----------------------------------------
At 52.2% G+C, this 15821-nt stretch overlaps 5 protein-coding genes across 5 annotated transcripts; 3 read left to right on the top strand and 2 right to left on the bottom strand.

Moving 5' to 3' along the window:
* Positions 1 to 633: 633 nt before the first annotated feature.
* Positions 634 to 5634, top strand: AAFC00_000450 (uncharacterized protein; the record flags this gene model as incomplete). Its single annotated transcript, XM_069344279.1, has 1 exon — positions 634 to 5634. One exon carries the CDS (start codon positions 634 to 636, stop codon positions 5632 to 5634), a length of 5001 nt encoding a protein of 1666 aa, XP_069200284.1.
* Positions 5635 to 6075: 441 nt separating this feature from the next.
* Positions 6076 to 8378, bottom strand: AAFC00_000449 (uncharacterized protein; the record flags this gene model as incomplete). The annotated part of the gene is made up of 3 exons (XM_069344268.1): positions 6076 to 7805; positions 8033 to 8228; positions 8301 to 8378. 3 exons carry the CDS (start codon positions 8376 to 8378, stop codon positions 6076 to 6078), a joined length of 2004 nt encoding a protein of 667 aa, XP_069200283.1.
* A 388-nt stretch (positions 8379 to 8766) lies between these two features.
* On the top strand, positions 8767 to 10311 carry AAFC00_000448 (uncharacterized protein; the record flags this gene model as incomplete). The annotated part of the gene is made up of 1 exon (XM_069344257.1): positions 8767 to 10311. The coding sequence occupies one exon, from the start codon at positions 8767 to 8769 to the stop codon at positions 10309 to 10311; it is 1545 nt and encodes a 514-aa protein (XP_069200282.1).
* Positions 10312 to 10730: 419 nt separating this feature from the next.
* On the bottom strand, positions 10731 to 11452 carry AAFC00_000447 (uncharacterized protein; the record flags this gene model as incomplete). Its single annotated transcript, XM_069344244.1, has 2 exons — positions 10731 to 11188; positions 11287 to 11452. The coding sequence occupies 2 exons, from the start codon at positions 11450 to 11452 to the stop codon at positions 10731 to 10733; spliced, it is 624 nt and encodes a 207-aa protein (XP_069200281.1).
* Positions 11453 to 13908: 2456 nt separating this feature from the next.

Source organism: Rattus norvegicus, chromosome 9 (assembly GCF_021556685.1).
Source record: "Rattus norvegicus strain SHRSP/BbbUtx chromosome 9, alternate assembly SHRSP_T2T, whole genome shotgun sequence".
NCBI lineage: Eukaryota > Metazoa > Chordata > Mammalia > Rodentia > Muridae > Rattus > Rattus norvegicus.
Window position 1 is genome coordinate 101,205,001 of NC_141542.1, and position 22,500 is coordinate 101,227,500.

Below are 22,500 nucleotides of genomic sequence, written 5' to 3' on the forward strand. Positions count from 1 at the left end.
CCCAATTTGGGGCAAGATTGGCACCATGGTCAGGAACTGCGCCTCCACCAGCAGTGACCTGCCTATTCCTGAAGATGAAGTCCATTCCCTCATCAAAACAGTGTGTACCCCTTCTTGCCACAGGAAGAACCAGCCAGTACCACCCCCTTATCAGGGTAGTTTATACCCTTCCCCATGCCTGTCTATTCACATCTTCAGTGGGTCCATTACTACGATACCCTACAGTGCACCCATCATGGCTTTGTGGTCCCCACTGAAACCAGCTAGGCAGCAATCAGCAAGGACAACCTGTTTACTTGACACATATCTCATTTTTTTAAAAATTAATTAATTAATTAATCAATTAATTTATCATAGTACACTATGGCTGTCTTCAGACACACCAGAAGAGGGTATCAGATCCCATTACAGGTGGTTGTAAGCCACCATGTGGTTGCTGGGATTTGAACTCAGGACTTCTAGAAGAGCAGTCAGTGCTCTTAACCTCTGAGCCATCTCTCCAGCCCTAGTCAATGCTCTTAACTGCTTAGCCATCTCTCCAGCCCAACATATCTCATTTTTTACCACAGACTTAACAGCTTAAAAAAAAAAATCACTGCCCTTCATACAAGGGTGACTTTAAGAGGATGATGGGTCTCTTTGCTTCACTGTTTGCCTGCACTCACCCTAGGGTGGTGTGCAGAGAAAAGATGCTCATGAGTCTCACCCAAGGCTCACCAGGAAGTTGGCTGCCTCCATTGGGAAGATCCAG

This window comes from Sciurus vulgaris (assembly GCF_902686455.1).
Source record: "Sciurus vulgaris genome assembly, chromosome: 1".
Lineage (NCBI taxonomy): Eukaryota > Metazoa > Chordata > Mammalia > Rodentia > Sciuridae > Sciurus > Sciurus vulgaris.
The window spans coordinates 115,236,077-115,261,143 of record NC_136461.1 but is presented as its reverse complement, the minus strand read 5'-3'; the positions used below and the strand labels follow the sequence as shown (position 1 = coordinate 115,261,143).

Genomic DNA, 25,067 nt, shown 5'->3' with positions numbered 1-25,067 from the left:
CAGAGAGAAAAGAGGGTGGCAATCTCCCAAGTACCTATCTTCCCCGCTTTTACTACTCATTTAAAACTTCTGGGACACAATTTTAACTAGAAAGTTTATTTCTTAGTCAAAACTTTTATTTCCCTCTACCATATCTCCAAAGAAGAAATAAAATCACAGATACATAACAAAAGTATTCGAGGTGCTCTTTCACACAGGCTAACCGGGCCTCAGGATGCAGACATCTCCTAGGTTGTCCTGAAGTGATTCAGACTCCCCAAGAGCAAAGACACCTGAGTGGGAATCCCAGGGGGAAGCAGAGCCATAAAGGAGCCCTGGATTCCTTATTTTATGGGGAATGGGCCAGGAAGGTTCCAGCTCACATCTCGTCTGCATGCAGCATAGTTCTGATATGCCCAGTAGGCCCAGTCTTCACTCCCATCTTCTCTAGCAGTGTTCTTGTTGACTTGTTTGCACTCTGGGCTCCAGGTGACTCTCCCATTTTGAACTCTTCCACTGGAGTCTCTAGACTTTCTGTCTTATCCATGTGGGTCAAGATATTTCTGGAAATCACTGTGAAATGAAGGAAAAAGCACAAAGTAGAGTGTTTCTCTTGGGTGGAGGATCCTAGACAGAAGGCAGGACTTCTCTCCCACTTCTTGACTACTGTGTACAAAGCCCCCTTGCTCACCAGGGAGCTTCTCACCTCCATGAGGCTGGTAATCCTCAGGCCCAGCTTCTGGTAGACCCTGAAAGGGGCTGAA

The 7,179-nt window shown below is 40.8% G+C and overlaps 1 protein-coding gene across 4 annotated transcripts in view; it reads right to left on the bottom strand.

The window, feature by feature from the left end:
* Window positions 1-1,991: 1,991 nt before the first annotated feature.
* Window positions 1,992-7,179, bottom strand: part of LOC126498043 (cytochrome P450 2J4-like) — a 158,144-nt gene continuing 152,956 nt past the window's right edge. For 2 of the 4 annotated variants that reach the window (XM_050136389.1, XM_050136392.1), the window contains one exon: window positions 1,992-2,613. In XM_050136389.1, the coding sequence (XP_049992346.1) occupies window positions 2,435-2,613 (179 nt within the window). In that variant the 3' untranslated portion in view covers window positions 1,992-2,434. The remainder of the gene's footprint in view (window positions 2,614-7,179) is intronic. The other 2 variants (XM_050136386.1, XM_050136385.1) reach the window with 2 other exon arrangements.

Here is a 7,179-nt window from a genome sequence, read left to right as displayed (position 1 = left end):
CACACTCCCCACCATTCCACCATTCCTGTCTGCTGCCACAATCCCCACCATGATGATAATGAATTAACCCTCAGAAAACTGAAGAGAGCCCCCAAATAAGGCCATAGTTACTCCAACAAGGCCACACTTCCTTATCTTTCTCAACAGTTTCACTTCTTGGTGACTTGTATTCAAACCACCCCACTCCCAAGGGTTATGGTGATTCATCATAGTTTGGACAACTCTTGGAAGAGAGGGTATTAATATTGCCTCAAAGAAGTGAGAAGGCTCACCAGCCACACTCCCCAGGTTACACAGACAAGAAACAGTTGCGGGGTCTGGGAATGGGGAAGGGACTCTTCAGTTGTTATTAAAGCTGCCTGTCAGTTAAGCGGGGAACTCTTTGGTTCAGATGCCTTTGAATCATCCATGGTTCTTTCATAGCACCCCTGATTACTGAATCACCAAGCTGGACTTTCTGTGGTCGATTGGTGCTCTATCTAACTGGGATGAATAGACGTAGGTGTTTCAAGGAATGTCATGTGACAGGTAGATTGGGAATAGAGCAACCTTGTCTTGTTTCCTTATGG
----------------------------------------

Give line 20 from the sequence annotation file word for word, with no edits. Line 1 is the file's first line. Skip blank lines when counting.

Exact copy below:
Lineage (NCBI taxonomy): Eukaryota > Metazoa > Chordata > Mammalia > Rodentia > Sciuridae > Sciurus > Sciurus vulgaris.